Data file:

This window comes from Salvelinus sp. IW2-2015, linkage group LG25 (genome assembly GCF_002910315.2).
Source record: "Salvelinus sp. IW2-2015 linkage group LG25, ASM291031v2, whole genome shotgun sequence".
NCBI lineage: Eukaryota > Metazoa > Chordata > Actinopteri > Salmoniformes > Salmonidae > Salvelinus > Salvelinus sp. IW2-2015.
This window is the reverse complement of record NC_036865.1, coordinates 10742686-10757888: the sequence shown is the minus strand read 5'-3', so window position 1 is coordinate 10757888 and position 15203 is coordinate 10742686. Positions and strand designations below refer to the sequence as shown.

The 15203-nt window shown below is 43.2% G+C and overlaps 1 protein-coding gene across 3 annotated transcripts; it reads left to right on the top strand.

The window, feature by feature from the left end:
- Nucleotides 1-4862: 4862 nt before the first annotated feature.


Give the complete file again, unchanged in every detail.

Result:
This window comes from Salvelinus sp. IW2-2015, linkage group LG25 (genome assembly GCF_002910315.2).
Source record: "Salvelinus sp. IW2-2015 linkage group LG25, ASM291031v2, whole genome shotgun sequence".
NCBI lineage: Eukaryota > Metazoa > Chordata > Actinopteri > Salmoniformes > Salmonidae > Salvelinus > Salvelinus sp. IW2-2015.
This window is the reverse complement of record NC_036865.1, coordinates 10742686-10757888: the sequence shown is the minus strand read 5'-3', so window position 1 is coordinate 10757888 and position 15203 is coordinate 10742686. Positions and strand designations below refer to the sequence as shown.

The 15203-nt window shown below is 43.2% G+C and overlaps 1 protein-coding gene across 3 annotated transcripts; it reads left to right on the top strand.

The window, feature by feature from the left end:
- Nucleotides 1-4862: 4862 nt before the first annotated feature.